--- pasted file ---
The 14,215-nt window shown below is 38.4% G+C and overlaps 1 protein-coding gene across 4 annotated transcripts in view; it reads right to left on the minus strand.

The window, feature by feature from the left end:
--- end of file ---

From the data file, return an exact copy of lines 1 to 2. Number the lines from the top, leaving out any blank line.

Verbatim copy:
The 14,215-nt window shown below is 38.4% G+C and overlaps 1 protein-coding gene across 4 annotated transcripts in view; it reads right to left on the minus strand.

The window, feature by feature from the left end: